The publicly-owned British Business Bank (BBB) has recorded an annual pre-tax loss exceeding £147 million, citing broader economic issues that have led to a devaluation of its invested businesses.
The economic development lender highlights that these economic challenges did not deter it from entering into £1.6 billion worth of funding agreements throughout the year, despite the challenging economic climate.
Established in 2014, British Business Bank (BBB’s) mission is to provide financing and acquire stakes in smaller UK businesses, aiding their initiation and expansion.
BBB notes a decline in the value of its investments by £146 million, constituting a 5% reduction over the 12-month period ending in March. This stands in stark contrast to the previous year, when the bank experienced a gain of £619 million.
Across the globe, technology firm valuations have faced a downturn in recent months, with investors becoming increasingly cautious due to rising borrowing costs and sluggish economic growth.
Louis Taylor, CEO of the bank, emphasised that despite fluctuations within a given year, BBB’s long-term perspective spans ten years, during which an overall upward trajectory is anticipated for most investments.
The bank’s total funding portfolio currently amounts to £12.4 billion, benefiting over 90,000 businesses, surpassing its target of £10.7 billion. It’s important to note that this figure excludes the coronavirus loans administered by BBB.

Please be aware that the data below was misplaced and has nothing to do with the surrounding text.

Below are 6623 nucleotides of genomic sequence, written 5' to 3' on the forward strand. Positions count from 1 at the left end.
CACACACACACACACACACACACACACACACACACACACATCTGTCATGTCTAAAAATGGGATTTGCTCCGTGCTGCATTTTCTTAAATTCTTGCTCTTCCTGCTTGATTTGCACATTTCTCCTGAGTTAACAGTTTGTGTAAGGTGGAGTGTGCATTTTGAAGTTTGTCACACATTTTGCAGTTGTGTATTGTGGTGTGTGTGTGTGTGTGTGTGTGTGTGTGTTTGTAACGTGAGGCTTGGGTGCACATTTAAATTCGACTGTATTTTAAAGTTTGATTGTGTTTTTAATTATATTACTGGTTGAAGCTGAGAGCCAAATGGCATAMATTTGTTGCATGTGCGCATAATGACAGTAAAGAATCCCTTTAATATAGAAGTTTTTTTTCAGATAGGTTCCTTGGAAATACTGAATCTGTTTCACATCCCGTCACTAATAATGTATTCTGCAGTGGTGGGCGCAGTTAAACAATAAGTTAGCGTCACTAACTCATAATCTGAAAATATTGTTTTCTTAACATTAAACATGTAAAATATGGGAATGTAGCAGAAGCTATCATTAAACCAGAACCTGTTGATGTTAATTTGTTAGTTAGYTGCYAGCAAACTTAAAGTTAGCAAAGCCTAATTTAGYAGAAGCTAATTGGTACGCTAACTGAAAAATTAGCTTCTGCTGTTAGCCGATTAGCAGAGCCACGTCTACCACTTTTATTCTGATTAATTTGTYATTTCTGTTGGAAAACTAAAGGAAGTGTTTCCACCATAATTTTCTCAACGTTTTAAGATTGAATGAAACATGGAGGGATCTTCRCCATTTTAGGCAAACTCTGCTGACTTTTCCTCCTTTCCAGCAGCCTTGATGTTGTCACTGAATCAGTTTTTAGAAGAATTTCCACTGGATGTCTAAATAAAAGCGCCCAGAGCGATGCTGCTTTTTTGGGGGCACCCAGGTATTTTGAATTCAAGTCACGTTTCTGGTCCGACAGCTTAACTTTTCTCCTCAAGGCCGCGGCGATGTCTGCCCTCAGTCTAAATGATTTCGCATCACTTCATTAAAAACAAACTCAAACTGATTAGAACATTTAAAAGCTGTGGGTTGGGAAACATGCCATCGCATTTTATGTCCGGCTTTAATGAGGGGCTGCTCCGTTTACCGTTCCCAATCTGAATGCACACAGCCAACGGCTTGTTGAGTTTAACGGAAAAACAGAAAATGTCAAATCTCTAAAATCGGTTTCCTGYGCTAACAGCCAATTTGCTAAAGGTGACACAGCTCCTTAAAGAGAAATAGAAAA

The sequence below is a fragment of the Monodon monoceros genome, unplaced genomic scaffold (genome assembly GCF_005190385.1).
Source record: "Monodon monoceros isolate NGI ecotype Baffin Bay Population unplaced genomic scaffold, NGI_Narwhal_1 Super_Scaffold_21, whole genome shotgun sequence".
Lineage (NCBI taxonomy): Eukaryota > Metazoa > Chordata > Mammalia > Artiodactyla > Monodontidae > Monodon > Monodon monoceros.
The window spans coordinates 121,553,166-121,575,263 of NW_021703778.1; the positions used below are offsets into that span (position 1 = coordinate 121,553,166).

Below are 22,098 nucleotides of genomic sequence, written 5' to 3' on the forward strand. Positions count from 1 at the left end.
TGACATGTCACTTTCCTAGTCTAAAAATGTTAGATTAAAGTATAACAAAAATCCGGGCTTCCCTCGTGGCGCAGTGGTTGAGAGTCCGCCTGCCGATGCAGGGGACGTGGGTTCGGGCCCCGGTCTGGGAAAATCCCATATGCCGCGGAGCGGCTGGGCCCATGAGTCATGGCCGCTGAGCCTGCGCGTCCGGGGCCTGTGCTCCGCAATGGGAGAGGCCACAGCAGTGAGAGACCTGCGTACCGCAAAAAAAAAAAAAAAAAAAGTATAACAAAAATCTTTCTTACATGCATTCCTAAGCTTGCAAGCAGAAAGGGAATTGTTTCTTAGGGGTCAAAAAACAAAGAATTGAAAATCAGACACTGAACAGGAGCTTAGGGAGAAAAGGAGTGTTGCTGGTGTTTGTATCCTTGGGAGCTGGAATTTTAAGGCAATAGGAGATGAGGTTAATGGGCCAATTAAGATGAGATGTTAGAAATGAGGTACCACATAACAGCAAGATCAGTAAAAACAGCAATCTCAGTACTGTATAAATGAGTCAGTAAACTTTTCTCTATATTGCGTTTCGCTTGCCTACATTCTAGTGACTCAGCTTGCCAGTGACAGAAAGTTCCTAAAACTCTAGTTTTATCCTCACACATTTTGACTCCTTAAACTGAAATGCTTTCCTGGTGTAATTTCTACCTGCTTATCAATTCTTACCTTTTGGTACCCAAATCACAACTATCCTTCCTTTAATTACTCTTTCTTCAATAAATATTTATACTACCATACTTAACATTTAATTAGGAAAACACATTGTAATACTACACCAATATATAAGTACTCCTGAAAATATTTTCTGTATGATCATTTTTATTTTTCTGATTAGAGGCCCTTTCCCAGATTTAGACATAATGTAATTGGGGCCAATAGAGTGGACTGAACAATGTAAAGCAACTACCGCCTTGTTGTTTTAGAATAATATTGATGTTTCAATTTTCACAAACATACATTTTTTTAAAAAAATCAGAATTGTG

Additionally, BBB plays a significant role in managing the government’s COVID-19 loan schemes and the Future Fund. These initiatives have collectively provided over £80 billion in financial assistance to nearly 1.7 million businesses, although new applications for these schemes are no longer accepted.
The Future Fund attracted public attention for allocating taxpayer funds to various entities, including Bolton Wanderers Football Club and the event organiser, Killing Kittens.
BBB’s Start-Up Loans programme has recently achieved a significant milestone, with over £1 billion in lending, of which more than half has been directed towards small businesses led by women and ethnic minorities.
This programme is designed to support underrepresented groups that often face exclusion from mainstream lenders, especially in regions outside of London and southeast England. Notably, the majority of funding for this programme is secured from lenders outside of the UK’s “big five” banks.